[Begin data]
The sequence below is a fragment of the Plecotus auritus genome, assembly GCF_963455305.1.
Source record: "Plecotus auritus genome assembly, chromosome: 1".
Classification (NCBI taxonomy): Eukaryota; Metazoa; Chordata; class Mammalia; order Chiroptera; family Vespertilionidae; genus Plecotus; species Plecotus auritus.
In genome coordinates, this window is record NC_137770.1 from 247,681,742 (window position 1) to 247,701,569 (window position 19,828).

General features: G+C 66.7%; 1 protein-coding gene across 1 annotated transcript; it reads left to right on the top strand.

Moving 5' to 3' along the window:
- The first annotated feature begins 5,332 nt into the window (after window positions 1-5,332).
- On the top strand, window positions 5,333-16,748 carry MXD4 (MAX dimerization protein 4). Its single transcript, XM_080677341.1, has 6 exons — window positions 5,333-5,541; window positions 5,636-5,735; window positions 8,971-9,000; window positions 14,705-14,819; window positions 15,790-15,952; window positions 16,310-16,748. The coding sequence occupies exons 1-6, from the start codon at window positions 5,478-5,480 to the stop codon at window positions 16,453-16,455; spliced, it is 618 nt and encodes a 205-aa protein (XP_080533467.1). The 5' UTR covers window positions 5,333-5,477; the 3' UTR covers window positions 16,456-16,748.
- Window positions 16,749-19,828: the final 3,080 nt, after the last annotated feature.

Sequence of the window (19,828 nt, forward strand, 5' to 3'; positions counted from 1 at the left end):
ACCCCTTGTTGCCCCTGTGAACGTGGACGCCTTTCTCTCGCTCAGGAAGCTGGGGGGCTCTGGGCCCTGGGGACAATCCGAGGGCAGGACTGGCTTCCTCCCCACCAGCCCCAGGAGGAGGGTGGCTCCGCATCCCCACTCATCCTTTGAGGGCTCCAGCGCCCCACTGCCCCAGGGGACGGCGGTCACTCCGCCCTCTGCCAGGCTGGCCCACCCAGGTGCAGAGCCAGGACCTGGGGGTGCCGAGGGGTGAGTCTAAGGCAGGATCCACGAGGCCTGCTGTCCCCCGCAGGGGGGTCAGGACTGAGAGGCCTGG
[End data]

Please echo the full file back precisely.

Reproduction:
The sequence below is a fragment of the Plecotus auritus genome, assembly GCF_963455305.1.
Source record: "Plecotus auritus genome assembly, chromosome: 1".
Classification (NCBI taxonomy): Eukaryota; Metazoa; Chordata; class Mammalia; order Chiroptera; family Vespertilionidae; genus Plecotus; species Plecotus auritus.
In genome coordinates, this window is record NC_137770.1 from 247,681,742 (window position 1) to 247,701,569 (window position 19,828).

General features: G+C 66.7%; 1 protein-coding gene across 1 annotated transcript; it reads left to right on the top strand.

Moving 5' to 3' along the window:
- The first annotated feature begins 5,332 nt into the window (after window positions 1-5,332).
- On the top strand, window positions 5,333-16,748 carry MXD4 (MAX dimerization protein 4). Its single transcript, XM_080677341.1, has 6 exons — window positions 5,333-5,541; window positions 5,636-5,735; window positions 8,971-9,000; window positions 14,705-14,819; window positions 15,790-15,952; window positions 16,310-16,748. The coding sequence occupies exons 1-6, from the start codon at window positions 5,478-5,480 to the stop codon at window positions 16,453-16,455; spliced, it is 618 nt and encodes a 205-aa protein (XP_080533467.1). The 5' UTR covers window positions 5,333-5,477; the 3' UTR covers window positions 16,456-16,748.
- Window positions 16,749-19,828: the final 3,080 nt, after the last annotated feature.

Sequence of the window (19,828 nt, forward strand, 5' to 3'; positions counted from 1 at the left end):
ACCCCTTGTTGCCCCTGTGAACGTGGACGCCTTTCTCTCGCTCAGGAAGCTGGGGGGCTCTGGGCCCTGGGGACAATCCGAGGGCAGGACTGGCTTCCTCCCCACCAGCCCCAGGAGGAGGGTGGCTCCGCATCCCCACTCATCCTTTGAGGGCTCCAGCGCCCCACTGCCCCAGGGGACGGCGGTCACTCCGCCCTCTGCCAGGCTGGCCCACCCAGGTGCAGAGCCAGGACCTGGGGGTGCCGAGGGGTGAGTCTAAGGCAGGATCCACGAGGCCTGCTGTCCCCCGCAGGGGGGTCAGGACTGAGAGGCCTGG